Originally Posted by Doug
But there were no strikes 94-96 when most of the cut backs implemented. The Klein government struck fear through union membership and only when it backed off in late 95 after hospital laundry workers protested outsourcing to K-Bro did the unions have a chance to regroup. A blitzkreig of layoffs, wage cuts, right to work, ending tax deductibility of union dues and forcing unions to disclose financial statements and executive compensation could finally drive a stake through their hearts and finally remove a huge barrier to public sector innovation.
Briefly ignoring my thoughts on whether it actually would have been a good idea or remotely good for the province... I really don't think the unions, if pushed further than they already were, were close to collapse; I think they were close to pushing back, hard.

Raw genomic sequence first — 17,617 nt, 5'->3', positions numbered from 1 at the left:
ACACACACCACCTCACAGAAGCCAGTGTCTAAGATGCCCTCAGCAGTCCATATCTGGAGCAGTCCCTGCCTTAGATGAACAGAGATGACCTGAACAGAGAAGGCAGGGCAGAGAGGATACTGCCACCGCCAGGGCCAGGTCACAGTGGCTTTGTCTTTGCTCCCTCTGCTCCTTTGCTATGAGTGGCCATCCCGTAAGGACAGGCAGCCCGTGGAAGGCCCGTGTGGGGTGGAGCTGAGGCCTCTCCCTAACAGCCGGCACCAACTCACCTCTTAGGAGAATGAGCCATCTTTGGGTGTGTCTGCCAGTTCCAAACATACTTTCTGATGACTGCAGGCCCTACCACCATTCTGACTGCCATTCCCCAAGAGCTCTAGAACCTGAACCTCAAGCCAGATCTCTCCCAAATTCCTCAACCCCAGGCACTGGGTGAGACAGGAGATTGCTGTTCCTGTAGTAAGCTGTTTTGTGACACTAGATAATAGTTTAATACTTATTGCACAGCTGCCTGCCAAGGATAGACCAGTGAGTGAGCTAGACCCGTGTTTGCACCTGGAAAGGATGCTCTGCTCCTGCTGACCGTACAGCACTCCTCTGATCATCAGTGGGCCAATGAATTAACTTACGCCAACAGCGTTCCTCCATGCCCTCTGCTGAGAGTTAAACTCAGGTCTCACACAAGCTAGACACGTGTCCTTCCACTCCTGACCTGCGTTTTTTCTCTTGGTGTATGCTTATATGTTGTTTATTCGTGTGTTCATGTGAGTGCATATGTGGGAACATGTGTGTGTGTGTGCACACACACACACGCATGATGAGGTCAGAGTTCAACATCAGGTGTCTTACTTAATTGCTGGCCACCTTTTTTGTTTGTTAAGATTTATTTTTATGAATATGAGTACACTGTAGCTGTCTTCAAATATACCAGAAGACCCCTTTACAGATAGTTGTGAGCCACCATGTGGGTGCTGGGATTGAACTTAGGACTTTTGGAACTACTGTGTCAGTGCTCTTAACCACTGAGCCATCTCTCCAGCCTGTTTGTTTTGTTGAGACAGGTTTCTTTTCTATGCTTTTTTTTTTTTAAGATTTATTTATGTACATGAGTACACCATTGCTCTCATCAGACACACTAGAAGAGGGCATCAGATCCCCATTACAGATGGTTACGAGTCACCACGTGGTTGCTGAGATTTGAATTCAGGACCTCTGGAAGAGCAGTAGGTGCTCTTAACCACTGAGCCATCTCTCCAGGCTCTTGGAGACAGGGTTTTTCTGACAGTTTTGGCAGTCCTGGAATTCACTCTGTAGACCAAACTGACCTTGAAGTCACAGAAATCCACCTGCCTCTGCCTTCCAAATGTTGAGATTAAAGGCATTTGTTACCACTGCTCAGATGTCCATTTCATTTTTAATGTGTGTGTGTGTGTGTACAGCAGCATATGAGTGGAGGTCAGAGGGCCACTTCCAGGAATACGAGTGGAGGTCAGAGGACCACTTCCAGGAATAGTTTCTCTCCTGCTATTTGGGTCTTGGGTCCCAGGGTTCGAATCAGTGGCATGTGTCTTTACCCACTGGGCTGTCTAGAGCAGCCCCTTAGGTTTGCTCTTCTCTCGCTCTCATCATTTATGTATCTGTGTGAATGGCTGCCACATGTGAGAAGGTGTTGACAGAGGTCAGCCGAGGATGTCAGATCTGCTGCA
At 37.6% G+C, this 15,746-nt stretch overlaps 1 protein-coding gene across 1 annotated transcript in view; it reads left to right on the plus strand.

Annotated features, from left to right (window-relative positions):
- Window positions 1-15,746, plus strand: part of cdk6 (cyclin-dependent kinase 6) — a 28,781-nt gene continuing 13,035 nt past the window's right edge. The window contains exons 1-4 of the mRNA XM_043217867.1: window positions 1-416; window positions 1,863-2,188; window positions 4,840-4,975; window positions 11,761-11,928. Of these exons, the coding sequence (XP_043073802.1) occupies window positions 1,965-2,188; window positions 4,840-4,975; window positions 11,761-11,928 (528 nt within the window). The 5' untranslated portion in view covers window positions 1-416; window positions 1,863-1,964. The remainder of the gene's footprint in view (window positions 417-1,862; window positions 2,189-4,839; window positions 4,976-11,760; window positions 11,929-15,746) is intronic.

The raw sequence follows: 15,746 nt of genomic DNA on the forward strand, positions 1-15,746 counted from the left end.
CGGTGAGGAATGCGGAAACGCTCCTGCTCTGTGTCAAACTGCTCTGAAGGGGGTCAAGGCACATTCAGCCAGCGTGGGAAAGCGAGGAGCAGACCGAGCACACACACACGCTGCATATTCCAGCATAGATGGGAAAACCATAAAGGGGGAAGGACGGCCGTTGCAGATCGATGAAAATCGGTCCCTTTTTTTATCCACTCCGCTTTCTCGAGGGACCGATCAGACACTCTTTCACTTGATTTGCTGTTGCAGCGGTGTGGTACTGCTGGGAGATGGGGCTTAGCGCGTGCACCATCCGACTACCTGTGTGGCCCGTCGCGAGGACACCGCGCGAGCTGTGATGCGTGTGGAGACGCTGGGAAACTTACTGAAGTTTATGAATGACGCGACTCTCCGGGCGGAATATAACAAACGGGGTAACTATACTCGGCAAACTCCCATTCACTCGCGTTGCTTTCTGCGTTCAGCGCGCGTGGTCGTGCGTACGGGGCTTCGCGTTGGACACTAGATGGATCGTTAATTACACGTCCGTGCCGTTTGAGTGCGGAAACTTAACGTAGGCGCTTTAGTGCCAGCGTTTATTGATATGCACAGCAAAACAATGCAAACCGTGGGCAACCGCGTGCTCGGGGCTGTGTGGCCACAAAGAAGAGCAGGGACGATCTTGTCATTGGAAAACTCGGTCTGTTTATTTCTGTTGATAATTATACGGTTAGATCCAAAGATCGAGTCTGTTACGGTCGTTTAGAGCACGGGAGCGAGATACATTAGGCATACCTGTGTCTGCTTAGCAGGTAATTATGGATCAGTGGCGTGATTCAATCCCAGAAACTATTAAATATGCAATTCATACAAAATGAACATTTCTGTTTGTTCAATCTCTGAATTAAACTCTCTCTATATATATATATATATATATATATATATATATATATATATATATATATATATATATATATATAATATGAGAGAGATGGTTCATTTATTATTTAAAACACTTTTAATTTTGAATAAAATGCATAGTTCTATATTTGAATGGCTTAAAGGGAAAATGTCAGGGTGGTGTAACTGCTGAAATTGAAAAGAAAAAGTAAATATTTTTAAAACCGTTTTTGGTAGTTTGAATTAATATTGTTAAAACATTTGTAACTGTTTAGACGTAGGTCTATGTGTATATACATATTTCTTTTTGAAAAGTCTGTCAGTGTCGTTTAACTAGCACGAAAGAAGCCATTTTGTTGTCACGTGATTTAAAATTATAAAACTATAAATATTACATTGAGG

Now a major difference between then and the present is strike readiness. The 92 strikes left the ATA with limited funds during 94-95. It has now been a decade since they've been stressed and they very much could withstand a major work stoppage.
It is also relevant that in the wider North American context, for the first time in forty years, Labour has started to achieve real victories with broad public support. It is very much an open question as to whether the atmosphere today could remotely support the kind of anti-Labour activities that were widely accepted a generation ago. Personally, though I could be wrong, I feel that the pendulum has begun to swing back. As a province, we're not really looking for a government as leftwing as Lougheed's but a return to early Klein just wouldn't play as it did twenty years ago.